woman writing her contact page copy in a notebook on a kitchen countertop

Seal the Deal with a Helpful Contact Page | Write Your Site Series: Part Five


filed in:

on the blog

This is part five of my Write Your Site Series: A 6-part guide to writing your core website pages (Home, About, Services, and Contact), followed by a step-by-step checklist to launching and marketing your new site. Today’s post is about how to write a contact page that seals the deal.

Your contact page is the last step in making a solid impression on your reader before they inquire about your services. Which means you need to put more than an intake form on the page to seal the deal.

Because nothing says, “I’m a business owner with my stuff together,” like a detailed contact page that sets expectations, answers questions, and ensures people know you’re the one who can help them with whatever they’re struggling with.

I have 6 sections your contact page needs to connect and convert.

You might be thinking that 6 sections on a contact page seems like a lot. And contrary to what you’ve probably heard before, it is.

But did you know that web pages with less than 300 words will get flagged by Google?

So if your current contact page only has a “Get in Touch” headline and an intake form, these are the sections I suggest adding to hit that word count while serving your audience.

1. Personality-forward, on-brand headline

Help your reader confirm you’re the right choice by injecting some personality at the top of the page.

For instance, my contact page headline plays off the fact that I’m a copywriter and adds to the language spread across my site that’s related to stories / narratives.

The headline reads: “Your next chapter begins here.”

Which is a bit more exciting than something like “connect with us” or “get in touch” if you ask me.

This will also help your reader get excited about working with you! You don’t want to have a website full of personality only to end their experience on your site with a contact page that says nothing but “contact us” above an intake form.

2. When they’ll hear from you

Be overly communicative about when people can expect to hear from you so you don’t feel the pressure to respond immediately and they know what to expect next.

It can be as simple as including a sentence like: “You can expect to hear from me/us in 24-48 business hours.”

But if you include this bit, make sure you *actually* respond within the timeframe you mention. You never want to break a promise with your clients — but especially not before they’ve even had the chance to book you.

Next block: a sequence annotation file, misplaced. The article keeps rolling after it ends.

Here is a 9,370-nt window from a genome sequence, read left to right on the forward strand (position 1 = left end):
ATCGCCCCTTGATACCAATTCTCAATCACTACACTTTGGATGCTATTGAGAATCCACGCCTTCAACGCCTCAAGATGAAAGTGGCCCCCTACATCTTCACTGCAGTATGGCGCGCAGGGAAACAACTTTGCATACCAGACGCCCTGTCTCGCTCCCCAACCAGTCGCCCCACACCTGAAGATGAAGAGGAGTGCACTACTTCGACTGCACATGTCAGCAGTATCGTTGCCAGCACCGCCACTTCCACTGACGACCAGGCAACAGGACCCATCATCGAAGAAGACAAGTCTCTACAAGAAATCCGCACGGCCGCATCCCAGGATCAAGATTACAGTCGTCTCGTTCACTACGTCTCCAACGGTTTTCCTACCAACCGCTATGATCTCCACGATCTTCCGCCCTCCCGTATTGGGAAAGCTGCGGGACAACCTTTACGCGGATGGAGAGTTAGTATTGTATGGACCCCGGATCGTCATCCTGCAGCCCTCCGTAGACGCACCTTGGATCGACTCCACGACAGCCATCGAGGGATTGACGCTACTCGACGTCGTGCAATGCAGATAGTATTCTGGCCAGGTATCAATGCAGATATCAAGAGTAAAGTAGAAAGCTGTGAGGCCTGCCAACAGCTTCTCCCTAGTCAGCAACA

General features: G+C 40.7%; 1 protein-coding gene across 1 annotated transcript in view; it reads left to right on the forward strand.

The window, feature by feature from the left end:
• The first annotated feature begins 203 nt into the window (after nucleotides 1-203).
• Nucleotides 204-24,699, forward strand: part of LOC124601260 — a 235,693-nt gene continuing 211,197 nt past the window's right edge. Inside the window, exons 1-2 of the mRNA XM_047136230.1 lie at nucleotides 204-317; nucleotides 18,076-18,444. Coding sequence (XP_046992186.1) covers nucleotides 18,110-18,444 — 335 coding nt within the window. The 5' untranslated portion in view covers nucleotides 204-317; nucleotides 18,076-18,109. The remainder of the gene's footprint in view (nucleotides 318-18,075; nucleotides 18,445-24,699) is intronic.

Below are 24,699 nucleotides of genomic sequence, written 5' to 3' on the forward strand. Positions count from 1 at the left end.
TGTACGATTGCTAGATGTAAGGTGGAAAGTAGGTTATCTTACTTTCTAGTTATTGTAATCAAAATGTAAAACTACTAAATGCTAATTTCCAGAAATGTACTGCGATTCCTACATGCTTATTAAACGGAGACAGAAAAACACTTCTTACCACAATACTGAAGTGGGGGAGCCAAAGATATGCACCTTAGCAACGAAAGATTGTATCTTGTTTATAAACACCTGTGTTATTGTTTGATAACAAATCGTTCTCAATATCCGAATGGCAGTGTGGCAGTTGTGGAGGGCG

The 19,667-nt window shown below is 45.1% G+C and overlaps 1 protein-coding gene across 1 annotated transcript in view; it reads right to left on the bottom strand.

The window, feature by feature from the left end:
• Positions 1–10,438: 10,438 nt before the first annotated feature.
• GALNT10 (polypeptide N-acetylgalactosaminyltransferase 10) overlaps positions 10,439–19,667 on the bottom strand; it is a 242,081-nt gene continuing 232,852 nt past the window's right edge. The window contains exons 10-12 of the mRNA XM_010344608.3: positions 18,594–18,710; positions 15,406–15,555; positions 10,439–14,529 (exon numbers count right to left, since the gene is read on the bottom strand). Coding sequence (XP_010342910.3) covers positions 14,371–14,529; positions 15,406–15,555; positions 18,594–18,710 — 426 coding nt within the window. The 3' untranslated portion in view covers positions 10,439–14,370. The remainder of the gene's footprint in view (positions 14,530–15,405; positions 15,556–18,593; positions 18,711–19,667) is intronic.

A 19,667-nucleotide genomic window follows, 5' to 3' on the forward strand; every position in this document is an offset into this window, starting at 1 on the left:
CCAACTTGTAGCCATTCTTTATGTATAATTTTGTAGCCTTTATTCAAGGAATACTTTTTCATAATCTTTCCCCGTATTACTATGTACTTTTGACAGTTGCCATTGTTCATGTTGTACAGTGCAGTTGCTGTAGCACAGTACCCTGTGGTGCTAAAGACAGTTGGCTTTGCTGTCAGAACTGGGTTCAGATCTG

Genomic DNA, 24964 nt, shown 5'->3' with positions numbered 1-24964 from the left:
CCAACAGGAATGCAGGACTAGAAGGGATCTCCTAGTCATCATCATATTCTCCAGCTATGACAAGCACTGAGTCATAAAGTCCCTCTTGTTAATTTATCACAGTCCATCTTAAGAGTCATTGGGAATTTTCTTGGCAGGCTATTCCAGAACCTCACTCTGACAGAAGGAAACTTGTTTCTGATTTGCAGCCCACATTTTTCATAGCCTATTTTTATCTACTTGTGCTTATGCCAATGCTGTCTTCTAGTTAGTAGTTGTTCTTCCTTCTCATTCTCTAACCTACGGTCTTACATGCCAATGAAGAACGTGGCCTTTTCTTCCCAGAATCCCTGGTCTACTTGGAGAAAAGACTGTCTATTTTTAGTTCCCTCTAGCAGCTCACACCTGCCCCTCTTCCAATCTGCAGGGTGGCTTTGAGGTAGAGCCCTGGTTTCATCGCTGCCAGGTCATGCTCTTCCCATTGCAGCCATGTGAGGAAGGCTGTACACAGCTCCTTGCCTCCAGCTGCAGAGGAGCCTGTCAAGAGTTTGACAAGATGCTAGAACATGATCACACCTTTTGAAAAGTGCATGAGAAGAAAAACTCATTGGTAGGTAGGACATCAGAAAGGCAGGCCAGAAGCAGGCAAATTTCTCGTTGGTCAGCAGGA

So make sure you get familiar with your communication policies so you know what you’ve promised.

3. Your working hours and/or location

In the spirit of being overly communicative, add your office hours to your contact page, too.

This helps set expectations and boundaries with potential clients about when you’re available to respond to inquiries, questions, or other requests.

If you want to take it a step further, you can set up an email auto-responder in your CRM to let them know you’ve received their message while they wait for a more custom response.

But don’t skip out on personality in the auto-responder either. An inquiry doesn’t guarantee a booking. So show your personality, be friendly, be helpful, and add more than a generic “Thanks for reaching out!” response.

4. Frequently asked questions

To me, this is one of the most important elements of a great contact page.

Include answers to questions they probably have to eliminate some of the back and forth emailing that happens between the initial inquiry and booking.

Some questions your audience might have are:

  • Do you offer payment plans?
  • What is your process like?
  • What timelines can I expect?
  • Do you offer [this service] in addition to [this other service]?
  • Can I hire you to [do this thing]?

Start taking note of what questions you’re being asked in your intake forms and/or discovery calls and add those to the page.

5. Social proof

Social proof includes things like testimonials to help confirm that you’ve gotten results in the past and logos of partners who trust you to show how great you are to work with. In fact, social proof is so strong that I’d argue it should be on every single page of your website. Including, you guessed it, the contact page.

If someone lands here and thinks “Hmmm… I’m still not sure yet,” and starts to scroll, a testimonial or two confirming that you’ve gotten past clients real results might just be the thing that seals the deal for them.

6. Short about section

Everyone moves through your site differently. If they’ve landed on your contact page, they probably read about you by now. But it’s wise not to assume ANYTHING on your website.

Include a short about section to show your face, introduce yourself, and share your heart behind what you do.

Bonus points if you can inject your personality into the paragraph because humans like working with other humans. So write this section like a human! Not a corporate (or actual…) robot.

I so hope this helped you! Now go add some meat to your contact page. 🙂


view our services

see what we're all about

Back to the blog

like what you see? read more or come inside the studio to see how we can pair up.